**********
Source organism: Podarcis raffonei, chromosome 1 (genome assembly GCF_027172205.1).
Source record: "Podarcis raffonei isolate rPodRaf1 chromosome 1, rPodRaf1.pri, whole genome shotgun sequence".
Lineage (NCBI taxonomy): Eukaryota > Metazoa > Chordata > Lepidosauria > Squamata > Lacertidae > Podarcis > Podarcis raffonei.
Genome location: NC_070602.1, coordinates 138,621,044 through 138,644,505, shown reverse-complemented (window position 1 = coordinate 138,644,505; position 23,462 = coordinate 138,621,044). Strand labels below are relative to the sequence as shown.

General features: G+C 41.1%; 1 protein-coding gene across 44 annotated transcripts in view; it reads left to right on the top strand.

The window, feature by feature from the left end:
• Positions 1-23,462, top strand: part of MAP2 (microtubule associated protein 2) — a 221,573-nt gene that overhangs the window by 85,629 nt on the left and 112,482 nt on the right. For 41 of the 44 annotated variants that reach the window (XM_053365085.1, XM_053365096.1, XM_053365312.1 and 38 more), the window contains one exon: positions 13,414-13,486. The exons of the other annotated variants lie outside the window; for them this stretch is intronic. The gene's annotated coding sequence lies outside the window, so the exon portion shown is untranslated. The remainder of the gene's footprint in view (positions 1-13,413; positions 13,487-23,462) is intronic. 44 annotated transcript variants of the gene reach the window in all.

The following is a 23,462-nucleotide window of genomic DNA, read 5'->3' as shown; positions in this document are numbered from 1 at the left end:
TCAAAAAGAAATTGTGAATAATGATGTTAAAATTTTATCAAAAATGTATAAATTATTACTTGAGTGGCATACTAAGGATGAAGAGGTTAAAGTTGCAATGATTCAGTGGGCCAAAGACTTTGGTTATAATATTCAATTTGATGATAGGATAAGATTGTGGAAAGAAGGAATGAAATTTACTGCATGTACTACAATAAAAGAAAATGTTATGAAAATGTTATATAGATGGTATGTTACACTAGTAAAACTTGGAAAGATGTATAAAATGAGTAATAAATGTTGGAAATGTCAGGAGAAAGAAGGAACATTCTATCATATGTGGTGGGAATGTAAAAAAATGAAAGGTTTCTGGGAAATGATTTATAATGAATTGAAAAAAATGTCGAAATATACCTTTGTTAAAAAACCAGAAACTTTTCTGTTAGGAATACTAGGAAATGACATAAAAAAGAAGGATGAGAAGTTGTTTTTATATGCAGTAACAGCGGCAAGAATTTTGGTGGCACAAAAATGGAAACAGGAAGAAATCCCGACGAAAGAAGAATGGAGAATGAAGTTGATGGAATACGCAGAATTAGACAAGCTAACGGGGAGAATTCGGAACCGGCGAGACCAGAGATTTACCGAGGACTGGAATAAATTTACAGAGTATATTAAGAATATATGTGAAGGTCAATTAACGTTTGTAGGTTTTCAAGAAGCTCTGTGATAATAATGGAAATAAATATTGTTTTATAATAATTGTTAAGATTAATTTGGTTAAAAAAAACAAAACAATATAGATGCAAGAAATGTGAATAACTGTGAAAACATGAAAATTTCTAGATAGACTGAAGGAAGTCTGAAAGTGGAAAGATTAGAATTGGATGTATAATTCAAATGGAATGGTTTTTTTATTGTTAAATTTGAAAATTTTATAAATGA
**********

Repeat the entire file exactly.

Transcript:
Source organism: Podarcis raffonei, chromosome 1 (genome assembly GCF_027172205.1).
Source record: "Podarcis raffonei isolate rPodRaf1 chromosome 1, rPodRaf1.pri, whole genome shotgun sequence".
Lineage (NCBI taxonomy): Eukaryota > Metazoa > Chordata > Lepidosauria > Squamata > Lacertidae > Podarcis > Podarcis raffonei.
Genome location: NC_070602.1, coordinates 138,621,044 through 138,644,505, shown reverse-complemented (window position 1 = coordinate 138,644,505; position 23,462 = coordinate 138,621,044). Strand labels below are relative to the sequence as shown.

General features: G+C 41.1%; 1 protein-coding gene across 44 annotated transcripts in view; it reads left to right on the top strand.

The window, feature by feature from the left end:
• Positions 1-23,462, top strand: part of MAP2 (microtubule associated protein 2) — a 221,573-nt gene that overhangs the window by 85,629 nt on the left and 112,482 nt on the right. For 41 of the 44 annotated variants that reach the window (XM_053365085.1, XM_053365096.1, XM_053365312.1 and 38 more), the window contains one exon: positions 13,414-13,486. The exons of the other annotated variants lie outside the window; for them this stretch is intronic. The gene's annotated coding sequence lies outside the window, so the exon portion shown is untranslated. The remainder of the gene's footprint in view (positions 1-13,413; positions 13,487-23,462) is intronic. 44 annotated transcript variants of the gene reach the window in all.

The following is a 23,462-nucleotide window of genomic DNA, read 5'->3' as shown; positions in this document are numbered from 1 at the left end:
TCAAAAAGAAATTGTGAATAATGATGTTAAAATTTTATCAAAAATGTATAAATTATTACTTGAGTGGCATACTAAGGATGAAGAGGTTAAAGTTGCAATGATTCAGTGGGCCAAAGACTTTGGTTATAATATTCAATTTGATGATAGGATAAGATTGTGGAAAGAAGGAATGAAATTTACTGCATGTACTACAATAAAAGAAAATGTTATGAAAATGTTATATAGATGGTATGTTACACTAGTAAAACTTGGAAAGATGTATAAAATGAGTAATAAATGTTGGAAATGTCAGGAGAAAGAAGGAACATTCTATCATATGTGGTGGGAATGTAAAAAAATGAAAGGTTTCTGGGAAATGATTTATAATGAATTGAAAAAAATGTCGAAATATACCTTTGTTAAAAAACCAGAAACTTTTCTGTTAGGAATACTAGGAAATGACATAAAAAAGAAGGATGAGAAGTTGTTTTTATATGCAGTAACAGCGGCAAGAATTTTGGTGGCACAAAAATGGAAACAGGAAGAAATCCCGACGAAAGAAGAATGGAGAATGAAGTTGATGGAATACGCAGAATTAGACAAGCTAACGGGGAGAATTCGGAACCGGCGAGACCAGAGATTTACCGAGGACTGGAATAAATTTACAGAGTATATTAAGAATATATGTGAAGGTCAATTAACGTTTGTAGGTTTTCAAGAAGCTCTGTGATAATAATGGAAATAAATATTGTTTTATAATAATTGTTAAGATTAATTTGGTTAAAAAAAACAAAACAATATAGATGCAAGAAATGTGAATAACTGTGAAAACATGAAAATTTCTAGATAGACTGAAGGAAGTCTGAAAGTGGAAAGATTAGAATTGGATGTATAATTCAAATGGAATGGTTTTTTTATTGTTAAATTTGAAAATTTTATAAATGA